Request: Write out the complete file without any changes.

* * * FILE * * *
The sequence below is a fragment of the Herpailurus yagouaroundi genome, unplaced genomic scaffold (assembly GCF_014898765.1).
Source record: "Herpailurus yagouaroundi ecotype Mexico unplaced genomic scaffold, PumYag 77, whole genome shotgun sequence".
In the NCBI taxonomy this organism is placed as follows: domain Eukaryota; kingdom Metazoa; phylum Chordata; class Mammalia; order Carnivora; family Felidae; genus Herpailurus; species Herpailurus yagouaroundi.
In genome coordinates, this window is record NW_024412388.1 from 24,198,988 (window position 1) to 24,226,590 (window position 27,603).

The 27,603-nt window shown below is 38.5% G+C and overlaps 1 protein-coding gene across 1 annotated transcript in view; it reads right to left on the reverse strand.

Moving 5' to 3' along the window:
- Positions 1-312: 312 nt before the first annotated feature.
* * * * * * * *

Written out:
The sequence below is a fragment of the Herpailurus yagouaroundi genome, unplaced genomic scaffold (assembly GCF_014898765.1).
Source record: "Herpailurus yagouaroundi ecotype Mexico unplaced genomic scaffold, PumYag 77, whole genome shotgun sequence".
In the NCBI taxonomy this organism is placed as follows: domain Eukaryota; kingdom Metazoa; phylum Chordata; class Mammalia; order Carnivora; family Felidae; genus Herpailurus; species Herpailurus yagouaroundi.
In genome coordinates, this window is record NW_024412388.1 from 24,198,988 (window position 1) to 24,226,590 (window position 27,603).

The 27,603-nt window shown below is 38.5% G+C and overlaps 1 protein-coding gene across 1 annotated transcript in view; it reads right to left on the reverse strand.

Moving 5' to 3' along the window:
- Positions 1-312: 312 nt before the first annotated feature.